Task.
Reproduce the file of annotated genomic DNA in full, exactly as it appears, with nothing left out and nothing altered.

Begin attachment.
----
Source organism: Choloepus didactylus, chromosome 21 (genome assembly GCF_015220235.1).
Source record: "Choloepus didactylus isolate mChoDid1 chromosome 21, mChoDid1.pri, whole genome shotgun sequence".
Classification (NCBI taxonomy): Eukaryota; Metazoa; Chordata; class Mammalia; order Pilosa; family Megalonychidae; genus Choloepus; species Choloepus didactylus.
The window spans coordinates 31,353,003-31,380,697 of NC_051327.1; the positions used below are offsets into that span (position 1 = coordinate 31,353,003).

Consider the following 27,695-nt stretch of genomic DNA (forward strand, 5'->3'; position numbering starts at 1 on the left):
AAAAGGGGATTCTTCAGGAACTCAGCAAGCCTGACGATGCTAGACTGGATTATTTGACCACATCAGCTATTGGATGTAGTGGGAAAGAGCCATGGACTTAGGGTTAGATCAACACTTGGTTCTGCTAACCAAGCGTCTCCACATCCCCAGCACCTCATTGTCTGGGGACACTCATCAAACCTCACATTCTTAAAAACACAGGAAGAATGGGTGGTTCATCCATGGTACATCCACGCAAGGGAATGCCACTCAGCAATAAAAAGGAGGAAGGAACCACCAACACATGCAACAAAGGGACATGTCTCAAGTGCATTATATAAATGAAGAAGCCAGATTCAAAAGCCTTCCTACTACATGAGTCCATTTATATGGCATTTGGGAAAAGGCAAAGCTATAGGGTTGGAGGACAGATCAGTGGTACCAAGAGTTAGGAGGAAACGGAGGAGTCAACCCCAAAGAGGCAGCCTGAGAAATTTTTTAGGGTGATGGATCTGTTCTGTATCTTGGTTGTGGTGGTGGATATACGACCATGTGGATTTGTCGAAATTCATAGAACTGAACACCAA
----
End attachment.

Source organism: Choloepus didactylus, chromosome 21 (genome assembly GCF_015220235.1).
Source record: "Choloepus didactylus isolate mChoDid1 chromosome 21, mChoDid1.pri, whole genome shotgun sequence".
Classification (NCBI taxonomy): Eukaryota; Metazoa; Chordata; class Mammalia; order Pilosa; family Megalonychidae; genus Choloepus; species Choloepus didactylus.
The window spans coordinates 31,353,003-31,380,697 of NC_051327.1; the positions used below are offsets into that span (position 1 = coordinate 31,353,003).

Consider the following 27,695-nt stretch of genomic DNA (forward strand, 5'->3'; position numbering starts at 1 on the left):
AAAAGGGGATTCTTCAGGAACTCAGCAAGCCTGACGATGCTAGACTGGATTATTTGACCACATCAGCTATTGGATGTAGTGGGAAAGAGCCATGGACTTAGGGTTAGATCAACACTTGGTTCTGCTAACCAAGCGTCTCCACATCCCCAGCACCTCATTGTCTGGGGACACTCATCAAACCTCACATTCTTAAAAACACAGGAAGAATGGGTGGTTCATCCATGGTACATCCACGCAAGGGAATGCCACTCAGCAATAAAAAGGAGGAAGGAACCACCAACACATGCAACAAAGGGACATGTCTCAAGTGCATTATATAAATGAAGAAGCCAGATTCAAAAGCCTTCCTACTACATGAGTCCATTTATATGGCATTTGGGAAAAGGCAAAGCTATAGGGTTGGAGGACAGATCAGTGGTACCAAGAGTTAGGAGGAAACGGAGGAGTCAACCCCAAAGAGGCAGCCTGAGAAATTTTTTAGGGTGATGGATCTGTTCTGTATCTTGGTTGTGGTGGTGGATATACGACCATGTGGATTTGTCGAAATTCATAGAACTGAACACCAA